Young European Strings School of Music
Young European Strings School of Music

Our Teaching Method

The YES School of Music employs a teaching method called the Kodály Approach to develop the musical potential of children learning to play the violin, viola, cello and double bass.

The use of words as a means of describing and conceptualising spatial movements can often be more of a hindrance than a help in teaching a young child a musical instrument. Our child-centred approach stimulates the curiosity and imagination of young children through the singing voice and game playing, fostering in students not only the ability to play an instrument, but learning skills in general. Through the Kodály Approach, the students' overall understanding of music becomes as natural to them as the speaking of a mother tongue.

Kodály Approach

The philosophy of the Kodály Approach is based on the development of the 'inner' ear of the young child. In essence, the child is taught to 'hear' the sound he or she wishes to sing or play in his or her mind before reproducing it vocally, or on an instrument.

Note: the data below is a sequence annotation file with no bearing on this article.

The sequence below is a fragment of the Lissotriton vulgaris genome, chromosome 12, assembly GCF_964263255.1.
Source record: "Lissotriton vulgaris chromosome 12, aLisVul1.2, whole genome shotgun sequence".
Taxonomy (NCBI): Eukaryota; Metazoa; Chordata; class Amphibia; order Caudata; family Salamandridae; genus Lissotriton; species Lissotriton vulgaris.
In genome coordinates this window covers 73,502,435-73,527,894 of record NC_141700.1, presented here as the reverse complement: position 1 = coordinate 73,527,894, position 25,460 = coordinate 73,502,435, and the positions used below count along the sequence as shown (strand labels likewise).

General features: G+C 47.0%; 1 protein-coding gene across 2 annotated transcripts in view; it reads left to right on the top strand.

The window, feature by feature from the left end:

This method of teaching has many advantages for the young student's musical development. By imagining the sound before actually playing it, the young musician mentally sings the note at the desired pitch thus allowing the ear to judge each note played or sung on its own merit. The student develops step by step a 'critical' listening ability.

The Kodály Approach is child-centred, engaging the young student in singing games, hand-sign work, stick notation and improvisation, amongst other elements, to aid musical development. The imaginative game playing, devised on the spot by the teacher, and constantly changing 'story' accompanying activities stimulate the cognitive parts of the brain needed for listening, understanding, and evaluating. In this way, the Kodály Approach not only teaches the young student how to sing or play an instrument, but also teaches the art of learning in general.

The satisfaction the child feels at the discovery of each new possibility in producing different sounds and learning a melody on the instrument - from reading music notes to hearing what is written on the music sheet to actually playing the instrument - is what makes the effort involved worthwhile.